Posted in Badvertising, Consumerism, Feminist, Gender Issues, Shopping, Singapore, tagged bad advertising, Badvertising, consumerism, Courts, diamonds, household items, sexism, shopping, Singapore, washing machine on February 14, 2013 |
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I prefer not to shop at Court’s as I’ve had my share of frustrations with their customer service, but I do like to check their pricing on big ticket items. That’s why I ended up looking at this ad on their website for a Samsung washing machine and found this beautiful piece of marketing.
Like a diamond, the Diamond Drum Washing Machine is long lasting, caring, beautiful, and is an expression of most woman’s want.
That’s right, ladies. Court’s knows what you want. It’s diamonds and washing machines. List it right above equal pay, joyful expression of the soul, and a house in the Dolomites- or on Sentosa Island if you prefer.
Maybe if you are lucky you will meet a man who can give you both a washing machine AND a diamond.
With that, I am headed out to buy a washing machine. Because sadly, even conflict-free diamonds can’t get my clothes clean.
Editor’s note: My local electronics store sold this washing machine for $455. That’s $44 lower than Courts. That includes delivery, installation and disposal of the old one.
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Posted in Art, British Experience, Feminist, Film, Finding a Voice, installation, Museums, Photography, Southbank, the Hayward, tagged Art, British Experience, Feminist, Hayward, london, Love is What you Want, Museums, Southbank, Tracey Emin on June 2, 2011 |
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With all the buzz surrounding Tracey Emin’s retrospective at the Hayward, a few friends and I decided to check it out. The afternoon promised art and a chance to hang out on the Southbank.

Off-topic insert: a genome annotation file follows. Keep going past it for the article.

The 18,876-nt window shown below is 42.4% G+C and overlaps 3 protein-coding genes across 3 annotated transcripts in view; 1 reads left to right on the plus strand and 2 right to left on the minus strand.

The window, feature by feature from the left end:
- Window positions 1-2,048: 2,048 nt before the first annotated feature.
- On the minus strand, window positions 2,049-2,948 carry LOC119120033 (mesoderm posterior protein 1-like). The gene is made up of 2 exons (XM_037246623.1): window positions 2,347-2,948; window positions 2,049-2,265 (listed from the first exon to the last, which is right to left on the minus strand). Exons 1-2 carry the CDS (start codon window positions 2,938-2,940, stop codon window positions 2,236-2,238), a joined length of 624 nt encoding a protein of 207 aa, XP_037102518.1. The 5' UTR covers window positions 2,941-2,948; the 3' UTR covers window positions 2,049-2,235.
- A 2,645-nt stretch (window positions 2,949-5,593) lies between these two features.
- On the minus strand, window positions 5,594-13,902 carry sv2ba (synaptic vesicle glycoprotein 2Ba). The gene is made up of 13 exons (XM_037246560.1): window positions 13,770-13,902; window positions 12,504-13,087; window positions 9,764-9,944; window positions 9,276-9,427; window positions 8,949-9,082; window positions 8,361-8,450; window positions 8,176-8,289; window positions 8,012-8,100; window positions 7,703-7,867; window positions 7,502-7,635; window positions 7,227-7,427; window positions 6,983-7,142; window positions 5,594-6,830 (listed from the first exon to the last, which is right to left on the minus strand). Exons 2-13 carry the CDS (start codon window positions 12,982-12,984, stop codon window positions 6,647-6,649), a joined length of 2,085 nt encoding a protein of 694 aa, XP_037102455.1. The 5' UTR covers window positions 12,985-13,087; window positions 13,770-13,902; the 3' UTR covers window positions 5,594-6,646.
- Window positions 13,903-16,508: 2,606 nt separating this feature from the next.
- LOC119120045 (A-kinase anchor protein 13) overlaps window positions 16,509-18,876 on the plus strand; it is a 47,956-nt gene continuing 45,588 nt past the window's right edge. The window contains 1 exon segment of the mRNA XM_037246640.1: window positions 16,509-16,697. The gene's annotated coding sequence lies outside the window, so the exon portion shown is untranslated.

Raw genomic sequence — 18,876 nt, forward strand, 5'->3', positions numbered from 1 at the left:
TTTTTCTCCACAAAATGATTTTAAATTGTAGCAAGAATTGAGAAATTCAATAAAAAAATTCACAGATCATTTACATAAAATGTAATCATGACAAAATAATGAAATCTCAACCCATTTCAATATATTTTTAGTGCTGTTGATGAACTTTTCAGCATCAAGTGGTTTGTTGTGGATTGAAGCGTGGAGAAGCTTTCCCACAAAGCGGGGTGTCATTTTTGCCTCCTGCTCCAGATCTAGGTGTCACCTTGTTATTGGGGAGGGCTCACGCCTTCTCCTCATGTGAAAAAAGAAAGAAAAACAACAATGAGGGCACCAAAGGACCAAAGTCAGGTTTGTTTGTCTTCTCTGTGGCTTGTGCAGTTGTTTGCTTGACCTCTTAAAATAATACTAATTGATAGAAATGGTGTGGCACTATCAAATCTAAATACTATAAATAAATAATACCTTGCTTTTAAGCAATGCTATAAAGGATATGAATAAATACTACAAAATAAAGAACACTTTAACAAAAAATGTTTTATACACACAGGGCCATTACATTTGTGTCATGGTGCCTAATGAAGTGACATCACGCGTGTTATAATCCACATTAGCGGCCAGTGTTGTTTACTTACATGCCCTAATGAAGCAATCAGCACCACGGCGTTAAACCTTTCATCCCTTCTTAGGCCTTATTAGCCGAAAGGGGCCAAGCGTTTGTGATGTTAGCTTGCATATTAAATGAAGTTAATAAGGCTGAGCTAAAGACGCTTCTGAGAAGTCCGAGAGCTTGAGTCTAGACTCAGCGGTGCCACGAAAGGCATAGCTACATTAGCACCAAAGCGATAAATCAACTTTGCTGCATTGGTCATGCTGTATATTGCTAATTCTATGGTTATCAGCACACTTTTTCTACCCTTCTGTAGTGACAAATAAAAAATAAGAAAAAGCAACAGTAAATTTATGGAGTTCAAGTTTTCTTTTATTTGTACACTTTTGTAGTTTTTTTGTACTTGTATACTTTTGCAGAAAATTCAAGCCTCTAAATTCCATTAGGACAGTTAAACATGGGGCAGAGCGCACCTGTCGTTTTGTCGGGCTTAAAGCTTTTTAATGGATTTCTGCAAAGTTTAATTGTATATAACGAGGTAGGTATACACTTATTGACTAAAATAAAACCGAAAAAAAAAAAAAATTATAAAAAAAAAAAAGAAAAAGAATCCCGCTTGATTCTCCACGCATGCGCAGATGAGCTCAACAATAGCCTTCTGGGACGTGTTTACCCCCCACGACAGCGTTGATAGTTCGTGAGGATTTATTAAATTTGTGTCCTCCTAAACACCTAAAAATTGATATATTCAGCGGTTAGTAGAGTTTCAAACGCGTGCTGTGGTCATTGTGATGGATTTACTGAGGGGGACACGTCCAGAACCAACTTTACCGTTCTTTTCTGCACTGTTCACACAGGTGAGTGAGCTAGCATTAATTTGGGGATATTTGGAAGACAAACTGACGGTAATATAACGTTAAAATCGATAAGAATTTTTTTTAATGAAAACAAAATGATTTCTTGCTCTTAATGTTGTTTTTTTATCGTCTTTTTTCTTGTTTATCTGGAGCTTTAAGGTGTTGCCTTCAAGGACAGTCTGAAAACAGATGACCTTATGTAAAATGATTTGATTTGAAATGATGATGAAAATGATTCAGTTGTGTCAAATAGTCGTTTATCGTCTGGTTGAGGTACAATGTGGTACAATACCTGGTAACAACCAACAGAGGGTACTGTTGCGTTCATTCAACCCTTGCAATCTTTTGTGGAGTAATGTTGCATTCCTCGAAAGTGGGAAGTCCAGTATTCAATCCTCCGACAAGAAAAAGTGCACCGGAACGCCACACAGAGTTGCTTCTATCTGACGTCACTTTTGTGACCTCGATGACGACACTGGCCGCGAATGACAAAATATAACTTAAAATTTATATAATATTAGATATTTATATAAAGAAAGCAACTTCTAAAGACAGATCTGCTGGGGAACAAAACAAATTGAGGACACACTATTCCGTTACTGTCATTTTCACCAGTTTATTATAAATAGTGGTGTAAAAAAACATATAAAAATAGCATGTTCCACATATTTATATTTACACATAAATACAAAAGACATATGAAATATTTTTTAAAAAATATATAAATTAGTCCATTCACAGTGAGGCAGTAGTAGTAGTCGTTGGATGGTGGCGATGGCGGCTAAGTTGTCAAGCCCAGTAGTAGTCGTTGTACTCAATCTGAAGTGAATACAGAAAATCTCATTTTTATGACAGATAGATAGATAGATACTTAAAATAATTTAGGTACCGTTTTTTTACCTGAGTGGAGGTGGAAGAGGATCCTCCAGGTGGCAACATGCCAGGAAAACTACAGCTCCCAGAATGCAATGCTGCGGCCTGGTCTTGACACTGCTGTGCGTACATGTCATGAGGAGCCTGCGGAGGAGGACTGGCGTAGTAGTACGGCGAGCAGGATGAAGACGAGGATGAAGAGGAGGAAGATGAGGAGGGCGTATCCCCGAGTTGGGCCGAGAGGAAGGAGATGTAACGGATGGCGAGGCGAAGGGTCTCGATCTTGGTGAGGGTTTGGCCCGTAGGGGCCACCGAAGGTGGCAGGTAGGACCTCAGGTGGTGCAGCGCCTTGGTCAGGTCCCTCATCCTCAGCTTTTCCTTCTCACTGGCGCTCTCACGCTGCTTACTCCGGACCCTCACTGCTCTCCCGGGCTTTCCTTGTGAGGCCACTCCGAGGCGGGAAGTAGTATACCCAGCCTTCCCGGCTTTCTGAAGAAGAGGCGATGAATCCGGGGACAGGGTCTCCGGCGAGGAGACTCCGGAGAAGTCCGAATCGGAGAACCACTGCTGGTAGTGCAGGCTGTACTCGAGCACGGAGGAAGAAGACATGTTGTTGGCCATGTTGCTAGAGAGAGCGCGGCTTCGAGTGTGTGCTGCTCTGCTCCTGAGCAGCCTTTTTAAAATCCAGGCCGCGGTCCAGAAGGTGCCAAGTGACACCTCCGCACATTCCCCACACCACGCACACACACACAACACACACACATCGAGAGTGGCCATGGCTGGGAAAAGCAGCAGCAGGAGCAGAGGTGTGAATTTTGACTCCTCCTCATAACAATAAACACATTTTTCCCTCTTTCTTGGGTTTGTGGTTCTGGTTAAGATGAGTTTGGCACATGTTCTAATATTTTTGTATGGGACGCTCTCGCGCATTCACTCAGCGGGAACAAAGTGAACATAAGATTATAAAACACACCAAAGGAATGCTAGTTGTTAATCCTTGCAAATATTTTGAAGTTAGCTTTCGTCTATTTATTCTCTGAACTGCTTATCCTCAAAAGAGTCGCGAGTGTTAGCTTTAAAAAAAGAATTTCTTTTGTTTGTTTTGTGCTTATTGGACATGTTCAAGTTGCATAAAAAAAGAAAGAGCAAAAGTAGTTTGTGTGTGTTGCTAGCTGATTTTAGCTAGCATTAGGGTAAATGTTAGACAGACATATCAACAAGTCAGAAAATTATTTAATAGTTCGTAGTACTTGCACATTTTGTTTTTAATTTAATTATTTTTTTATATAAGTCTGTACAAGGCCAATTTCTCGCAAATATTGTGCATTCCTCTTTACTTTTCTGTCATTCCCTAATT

I must admit that before this retrospective I had never heard of Emin. Her identity and art was billed through the media with a sense of British pride. Local girl done good. Why not check it out and gain some insight?
Everyone I Have Ever Slept With 1963–1995. Picture not mine.
After hearing about Emin’s infamous tent piece, I was prepared for a bit of shock art. What I got was a bit more complex. The shock of used tampons displayed as art, visual depictions of masturbation and in depth details of her abortion were enough for a reaction, but all of this was mixed in with a touch of softness. The hard neon sign messages were delivered in a soft pink. Crude confessions and tragedies were sewn intricately into blankets or other “women’s work.” Loving stories of her family were interwoven into her pieces. These were nice reprieves in the midst of anguish.
Picture not mine.
My thoughts jumped from labeling Emin a self-destructive angry narcissist with boring blankets to self-reflection on why I feel that way. What’s wrong with someone describing the female experience with all its emotional context? Why must we label her with PMS or insanity? Don’t we all feel this way sometimes? Out of control of our own bodies, the weight of feminine expectations, the way men can look at us and never really see us? Worst of all, the cultural assumption that it is our own issue when we feel invisible.
This article is well on target.
Midway through the exhibition Natalie leans over to me and whispers “Uh, glad I didn’t bring a first date here.” That about sums it up.
On the second floor there is a video. Emin describes dancing in her seaside industrial hometown to the sounds of verbal abuse with sexual context from the local male population. She’s extremely upset as she runs to the coast. She confesses she doesn’t belong in this town. Moments later her voice comes through. “This dance is for you,” she says. An older, wiser Tracey is shown on the screen dancing happily. She is clearly dancing for herself. She’s smiling and carefree. I feel a sense that she has found some happiness and I am grateful to witness it.
Tracey Emin: Love is What You Want is at the Hayward on the Southbank until Monday 29 August 2011. Tickets are £12. Concessions are available.
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